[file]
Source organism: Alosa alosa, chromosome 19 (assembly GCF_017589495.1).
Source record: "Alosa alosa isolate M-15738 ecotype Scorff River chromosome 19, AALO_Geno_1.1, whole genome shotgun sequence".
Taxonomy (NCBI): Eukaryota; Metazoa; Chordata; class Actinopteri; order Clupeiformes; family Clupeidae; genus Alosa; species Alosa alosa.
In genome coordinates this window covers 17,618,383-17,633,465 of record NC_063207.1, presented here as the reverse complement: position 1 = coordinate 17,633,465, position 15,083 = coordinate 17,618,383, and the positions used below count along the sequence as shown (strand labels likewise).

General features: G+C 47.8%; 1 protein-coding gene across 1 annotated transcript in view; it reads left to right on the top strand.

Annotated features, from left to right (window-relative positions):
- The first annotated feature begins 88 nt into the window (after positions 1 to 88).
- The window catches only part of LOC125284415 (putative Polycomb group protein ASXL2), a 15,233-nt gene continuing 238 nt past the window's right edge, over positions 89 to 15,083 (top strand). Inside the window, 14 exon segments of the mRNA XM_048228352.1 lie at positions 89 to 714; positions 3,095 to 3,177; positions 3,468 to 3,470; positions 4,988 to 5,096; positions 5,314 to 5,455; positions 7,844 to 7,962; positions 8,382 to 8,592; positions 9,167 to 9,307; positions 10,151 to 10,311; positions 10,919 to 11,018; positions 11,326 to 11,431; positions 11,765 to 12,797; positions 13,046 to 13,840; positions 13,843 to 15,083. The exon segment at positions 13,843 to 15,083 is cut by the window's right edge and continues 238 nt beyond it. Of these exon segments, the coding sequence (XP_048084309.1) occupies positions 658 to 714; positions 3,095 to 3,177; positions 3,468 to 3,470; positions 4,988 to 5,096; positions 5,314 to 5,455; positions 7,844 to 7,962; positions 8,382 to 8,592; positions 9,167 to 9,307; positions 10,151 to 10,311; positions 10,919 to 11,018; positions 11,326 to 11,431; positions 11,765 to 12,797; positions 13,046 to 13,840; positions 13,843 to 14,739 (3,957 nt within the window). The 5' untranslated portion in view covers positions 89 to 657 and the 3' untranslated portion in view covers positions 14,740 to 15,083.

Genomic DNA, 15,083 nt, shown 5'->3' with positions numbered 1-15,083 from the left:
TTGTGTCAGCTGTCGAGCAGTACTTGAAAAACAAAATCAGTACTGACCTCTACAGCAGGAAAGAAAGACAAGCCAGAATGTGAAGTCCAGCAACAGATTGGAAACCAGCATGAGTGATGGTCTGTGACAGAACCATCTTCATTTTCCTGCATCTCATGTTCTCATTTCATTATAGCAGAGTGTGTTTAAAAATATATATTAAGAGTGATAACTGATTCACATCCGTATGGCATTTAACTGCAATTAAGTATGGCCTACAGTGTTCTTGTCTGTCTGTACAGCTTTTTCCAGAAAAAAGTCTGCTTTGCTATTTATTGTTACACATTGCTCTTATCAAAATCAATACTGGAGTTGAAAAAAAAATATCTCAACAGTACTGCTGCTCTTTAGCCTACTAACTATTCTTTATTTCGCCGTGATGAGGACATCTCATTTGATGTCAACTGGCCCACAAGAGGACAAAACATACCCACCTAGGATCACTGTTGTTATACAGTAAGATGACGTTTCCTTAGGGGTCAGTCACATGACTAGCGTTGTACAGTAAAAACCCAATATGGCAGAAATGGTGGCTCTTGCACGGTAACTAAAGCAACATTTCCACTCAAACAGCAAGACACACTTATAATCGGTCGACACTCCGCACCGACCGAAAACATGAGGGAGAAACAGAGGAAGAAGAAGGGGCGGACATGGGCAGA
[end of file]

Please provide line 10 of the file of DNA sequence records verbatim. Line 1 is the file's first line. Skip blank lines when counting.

TTGTGTCAGCTGTCGAGCAGTACTTGAAAAACAAAATCAGTACTGACCTCTACAGCAGGAAAGAAAGACAAGCCAGAATGTGAAGTCCAGCAACAGATTGGAAACCAGCATGAGTGATGGTCTGTGACAGAACCATCTTCATTTTCCTGCATCTCATGTTCTCATTTCATTATAGCAGAGTGTGTTTAAAAATATATATTAAGAGTGATAACTGATTCACATCCGTATGGCATTTAACTGCAATTAAGTATGGCCTACAGTGTTCTTGTCTGTCTGTACAGCTTTTTCCAGAAAAAAGTCTGCTTTGCTATTTATTGTTACACATTGCTCTTATCAAAATCAATACTGGAGTTGAAAAAAAAATATCTCAACAGTACTGCTGCTCTTTAGCCTACTAACTATTCTTTATTTCGCCGTGATGAGGACATCTCATTTGATGTCAACTGGCCCACAAGAGGACAAAACATACCCACCTAGGATCACTGTTGTTATACAGTAAGATGACGTTTCCTTAGGGGTCAGTCACATGACTAGCGTTGTACAGTAAAAACCCAATATGGCAGAAATGGTGGCTCTTGCACGGTAACTAAAGCAACATTTCCACTCAAACAGCAAGACACACTTATAATCGGTCGACACTCCGCACCGACCGAAAACATGAGGGAGAAACAGAGGAAGAAGAAGGGGCGGACATGGGCAGA